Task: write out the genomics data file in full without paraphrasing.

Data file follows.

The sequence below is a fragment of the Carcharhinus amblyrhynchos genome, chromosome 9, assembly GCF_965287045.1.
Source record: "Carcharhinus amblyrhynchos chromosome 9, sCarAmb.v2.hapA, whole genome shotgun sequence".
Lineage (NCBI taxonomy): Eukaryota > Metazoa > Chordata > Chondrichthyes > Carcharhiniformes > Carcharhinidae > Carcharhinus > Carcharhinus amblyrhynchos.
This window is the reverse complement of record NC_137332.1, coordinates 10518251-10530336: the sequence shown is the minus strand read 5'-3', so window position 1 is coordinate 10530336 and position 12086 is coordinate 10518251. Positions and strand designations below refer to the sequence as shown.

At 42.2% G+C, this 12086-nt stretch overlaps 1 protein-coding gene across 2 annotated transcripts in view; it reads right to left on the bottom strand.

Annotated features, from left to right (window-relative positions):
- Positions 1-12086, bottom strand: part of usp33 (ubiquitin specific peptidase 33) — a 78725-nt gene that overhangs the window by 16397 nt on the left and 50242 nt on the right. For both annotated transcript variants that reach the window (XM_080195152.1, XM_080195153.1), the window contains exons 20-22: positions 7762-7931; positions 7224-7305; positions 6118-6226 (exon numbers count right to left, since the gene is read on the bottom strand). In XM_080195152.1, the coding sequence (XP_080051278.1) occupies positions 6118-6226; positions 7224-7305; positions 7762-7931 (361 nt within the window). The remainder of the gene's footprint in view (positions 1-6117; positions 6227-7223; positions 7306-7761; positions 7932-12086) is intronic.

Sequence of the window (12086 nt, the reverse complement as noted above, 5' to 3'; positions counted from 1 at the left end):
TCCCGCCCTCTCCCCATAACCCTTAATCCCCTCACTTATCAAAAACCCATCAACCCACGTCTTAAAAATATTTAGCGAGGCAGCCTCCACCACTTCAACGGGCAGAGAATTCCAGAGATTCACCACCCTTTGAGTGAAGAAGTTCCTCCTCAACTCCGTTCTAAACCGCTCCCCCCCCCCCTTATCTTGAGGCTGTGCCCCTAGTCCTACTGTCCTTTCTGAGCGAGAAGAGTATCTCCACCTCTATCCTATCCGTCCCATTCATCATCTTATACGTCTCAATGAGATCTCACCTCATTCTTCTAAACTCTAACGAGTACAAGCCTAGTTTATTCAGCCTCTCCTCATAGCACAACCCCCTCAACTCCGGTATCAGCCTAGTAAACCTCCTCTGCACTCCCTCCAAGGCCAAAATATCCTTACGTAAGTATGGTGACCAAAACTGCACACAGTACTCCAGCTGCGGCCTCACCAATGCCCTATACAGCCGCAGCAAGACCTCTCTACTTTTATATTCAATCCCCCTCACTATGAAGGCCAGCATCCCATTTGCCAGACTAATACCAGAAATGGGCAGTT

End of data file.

The sequence below is a fragment of the Carcharhinus amblyrhynchos genome, chromosome 9, assembly GCF_965287045.1.
Source record: "Carcharhinus amblyrhynchos chromosome 9, sCarAmb.v2.hapA, whole genome shotgun sequence".
Lineage (NCBI taxonomy): Eukaryota > Metazoa > Chordata > Chondrichthyes > Carcharhiniformes > Carcharhinidae > Carcharhinus > Carcharhinus amblyrhynchos.
This window is the reverse complement of record NC_137332.1, coordinates 10518251-10530336: the sequence shown is the minus strand read 5'-3', so window position 1 is coordinate 10530336 and position 12086 is coordinate 10518251. Positions and strand designations below refer to the sequence as shown.

At 42.2% G+C, this 12086-nt stretch overlaps 1 protein-coding gene across 2 annotated transcripts in view; it reads right to left on the bottom strand.

Annotated features, from left to right (window-relative positions):
- Positions 1-12086, bottom strand: part of usp33 (ubiquitin specific peptidase 33) — a 78725-nt gene that overhangs the window by 16397 nt on the left and 50242 nt on the right. For both annotated transcript variants that reach the window (XM_080195152.1, XM_080195153.1), the window contains exons 20-22: positions 7762-7931; positions 7224-7305; positions 6118-6226 (exon numbers count right to left, since the gene is read on the bottom strand). In XM_080195152.1, the coding sequence (XP_080051278.1) occupies positions 6118-6226; positions 7224-7305; positions 7762-7931 (361 nt within the window). The remainder of the gene's footprint in view (positions 1-6117; positions 6227-7223; positions 7306-7761; positions 7932-12086) is intronic.

Sequence of the window (12086 nt, the reverse complement as noted above, 5' to 3'; positions counted from 1 at the left end):
TCCCGCCCTCTCCCCATAACCCTTAATCCCCTCACTTATCAAAAACCCATCAACCCACGTCTTAAAAATATTTAGCGAGGCAGCCTCCACCACTTCAACGGGCAGAGAATTCCAGAGATTCACCACCCTTTGAGTGAAGAAGTTCCTCCTCAACTCCGTTCTAAACCGCTCCCCCCCCCCCTTATCTTGAGGCTGTGCCCCTAGTCCTACTGTCCTTTCTGAGCGAGAAGAGTATCTCCACCTCTATCCTATCCGTCCCATTCATCATCTTATACGTCTCAATGAGATCTCACCTCATTCTTCTAAACTCTAACGAGTACAAGCCTAGTTTATTCAGCCTCTCCTCATAGCACAACCCCCTCAACTCCGGTATCAGCCTAGTAAACCTCCTCTGCACTCCCTCCAAGGCCAAAATATCCTTACGTAAGTATGGTGACCAAAACTGCACACAGTACTCCAGCTGCGGCCTCACCAATGCCCTATACAGCCGCAGCAAGACCTCTCTACTTTTATATTCAATCCCCCTCACTATGAAGGCCAGCATCCCATTTGCCAGACTAATACCAGAAATGGGCAGTT